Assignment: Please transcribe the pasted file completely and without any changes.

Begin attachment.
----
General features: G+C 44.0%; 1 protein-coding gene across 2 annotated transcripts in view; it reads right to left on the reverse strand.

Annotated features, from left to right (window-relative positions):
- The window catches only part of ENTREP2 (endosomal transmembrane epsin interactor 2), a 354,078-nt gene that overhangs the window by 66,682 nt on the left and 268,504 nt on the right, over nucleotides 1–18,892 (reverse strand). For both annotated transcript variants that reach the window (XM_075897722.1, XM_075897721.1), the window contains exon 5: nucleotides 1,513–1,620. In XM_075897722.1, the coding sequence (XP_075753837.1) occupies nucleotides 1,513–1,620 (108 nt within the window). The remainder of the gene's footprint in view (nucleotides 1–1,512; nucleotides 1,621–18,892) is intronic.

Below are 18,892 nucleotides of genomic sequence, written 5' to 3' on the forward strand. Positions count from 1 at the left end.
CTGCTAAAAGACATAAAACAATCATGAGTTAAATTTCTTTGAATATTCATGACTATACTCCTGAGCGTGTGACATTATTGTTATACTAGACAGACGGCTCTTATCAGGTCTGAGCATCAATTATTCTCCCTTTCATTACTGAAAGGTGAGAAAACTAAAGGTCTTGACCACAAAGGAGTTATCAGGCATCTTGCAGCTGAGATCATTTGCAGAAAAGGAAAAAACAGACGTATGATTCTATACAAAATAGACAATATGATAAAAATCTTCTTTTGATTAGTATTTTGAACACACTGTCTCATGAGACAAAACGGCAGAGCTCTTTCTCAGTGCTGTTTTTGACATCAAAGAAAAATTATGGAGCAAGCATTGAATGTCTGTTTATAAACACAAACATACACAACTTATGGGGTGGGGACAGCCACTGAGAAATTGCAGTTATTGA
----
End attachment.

General features: G+C 44.0%; 1 protein-coding gene across 2 annotated transcripts in view; it reads right to left on the reverse strand.

Annotated features, from left to right (window-relative positions):
- The window catches only part of ENTREP2 (endosomal transmembrane epsin interactor 2), a 354,078-nt gene that overhangs the window by 66,682 nt on the left and 268,504 nt on the right, over nucleotides 1–18,892 (reverse strand). For both annotated transcript variants that reach the window (XM_075897722.1, XM_075897721.1), the window contains exon 5: nucleotides 1,513–1,620. In XM_075897722.1, the coding sequence (XP_075753837.1) occupies nucleotides 1,513–1,620 (108 nt within the window). The remainder of the gene's footprint in view (nucleotides 1–1,512; nucleotides 1,621–18,892) is intronic.

Below are 18,892 nucleotides of genomic sequence, written 5' to 3' on the forward strand. Positions count from 1 at the left end.
CTGCTAAAAGACATAAAACAATCATGAGTTAAATTTCTTTGAATATTCATGACTATACTCCTGAGCGTGTGACATTATTGTTATACTAGACAGACGGCTCTTATCAGGTCTGAGCATCAATTATTCTCCCTTTCATTACTGAAAGGTGAGAAAACTAAAGGTCTTGACCACAAAGGAGTTATCAGGCATCTTGCAGCTGAGATCATTTGCAGAAAAGGAAAAAACAGACGTATGATTCTATACAAAATAGACAATATGATAAAAATCTTCTTTTGATTAGTATTTTGAACACACTGTCTCATGAGACAAAACGGCAGAGCTCTTTCTCAGTGCTGTTTTTGACATCAAAGAAAAATTATGGAGCAAGCATTGAATGTCTGTTTATAAACACAAACATACACAACTTATGGGGTGGGGACAGCCACTGAGAAATTGCAGTTATTGA